Wikileaks founder Julian Assange took shelter in the Ecuadorian Embassy in London one year ago Wednesday, sparking a standoff with UK authorities that could leave the world-renowned whistleblower cooped up for years to come.
When Assange first made his asylum bid 365 days ago, the tense
standoff that ensued seemed likely to ignite an international
British authorities “warned” Ecuador that they could raid its embassy and arrest Julian Assange if he was not handed over, a move the Ecuadorian Foreign Minister charged would be a “flagrant violation” of international law.
Although the situation has significantly calmed since then, the
UK’s commitment to arresting Assange remains unwavering.
Britain has vowed it will do everything in its power to block Assange’s passage to Ecuador despite being granted asylum by Quito in August 2012. Downing Street commitment to securing Assange’s extradition to Sweden, where is wanted for questioning over sex crime allegations by two women, has manifested itself in a year-long police presence outside of the embassy building in Knightsbridge, London. As of Wednesday, the Telegraph estimates that the policing the Ecuadorian Embassy has cost British taxpayers in excess of $6.6 million dollars.
Following talks between Ecuador’s Foreign Minister Ricardo Patino and his British counterpart William Hague on Monday, both sides agreed to keep the channels of communication open, but “no breakthrough” was made on the Assange case.
Patino said he remained in good spirits despite his limited
living accommodations which Assange likened to living in a space
The Ecuadorean government stood by its decision to grant Assange asylum, vowing there would be no changes in his circumstances.
Patino met with Assange on Sunday and said that, despite his ordeal, he remains in good spirits.
“I got to tell him for the first time, face-to-face, that the
government of Ecuador maintains its firm decision to protect his
human rights,” Patino said. The Wikileaks founder expressed
his willingness to spend the next half-decade cooped up in the
basement room of a building which he described as so dim, he
utilizes a lamp mimicking blue sky, set to a timer, least he work
all night, the Guardian’s Esther Addley reports.
But with a steady stream of supporters providing him amenities, a
personal trainer, a treadmill and high speed Internet, Assange
believes five years in those conditions are vastly preferable to
His detractors believe he is using his notoriety to escape the Swedish justice system. Assange, in writing to Ecuadorian President Rafael Correa one year ago, said he was being persecuted and could not return to his native Australia, fearing he could be extradited to "a foreign country that applies the death penalty for the crime of espionage and sedition."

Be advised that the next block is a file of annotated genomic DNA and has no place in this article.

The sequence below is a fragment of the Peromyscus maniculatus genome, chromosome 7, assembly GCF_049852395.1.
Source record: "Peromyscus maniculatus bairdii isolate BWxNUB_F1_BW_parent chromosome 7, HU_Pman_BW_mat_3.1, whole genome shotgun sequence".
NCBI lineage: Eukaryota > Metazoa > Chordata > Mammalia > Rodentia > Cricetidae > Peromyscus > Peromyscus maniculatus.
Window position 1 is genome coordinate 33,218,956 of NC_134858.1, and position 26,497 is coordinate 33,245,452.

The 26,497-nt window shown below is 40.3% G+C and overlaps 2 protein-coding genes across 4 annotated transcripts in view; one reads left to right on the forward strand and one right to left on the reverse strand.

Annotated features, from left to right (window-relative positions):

Ecuador concluded “his fears are legitimate.”
Assange claims the same imperilment been the driving force behind
his decision to avoid returning to Sweden for questioning. He has
previously expressed his willingness to answer queries from
Swedish investigators on condition that he receives strong
guarantees that he won’t be extradited the United States, where
he believes he will be tried for his role in the 2010 US
diplomatic cables leak – the largest such disclosure in the
country’s history. Those guarantees have not been forthcoming.
Despite his willingness to remain in limbo, Assange believes the US is softening towards his plight, claiming a deal could be reached between Ecuador and the UK which would see him finally step foot outside of the embassy “within a year.”
“I think the position in the UK is softening,” he told the AFP news agency. “Of course, it will never publicly humiliate the United States by offering me safe passage in a manner that doesn’t seem to be forced.”
The anniversary comes as the US authorities are hot on the tracks of Edward Snowden, the former CIA employee responsible for leaking details of the National Security Agency’s massive Internet surveillance program PRISM.
“Mr Snowden is as good an example of a hero as any. He has performed an extremely courageous act," Assange said lauding him for exposing America's "creeping mass surveillance state".
"What we don't want to see is him ending up the same way as Bradley Manning -- detained without trial, abused in prison and now facing life imprisonment."
While Assange is seeking to flee the UK, he believes “The British Government should be offering Mr Snowden asylum, not excluding him from their borders.”
“I am sure if you asked the people of the UK what they wanted, they would be in favor of protecting Mr Snowden. The UK doesn’t want to say no to the US under any circumstances – not in my case, and not in the case of Mr Snowden,” he continued.
If Snowden ever made his way to the single story mansion black just around the corner from Harrods department store, he might find more than one supporter.
“If he [Snowden] wants to ask asylum from the Ecuadoran government, he can do it,” Patino said from London on Monday, “and we, of course, would analyze it.”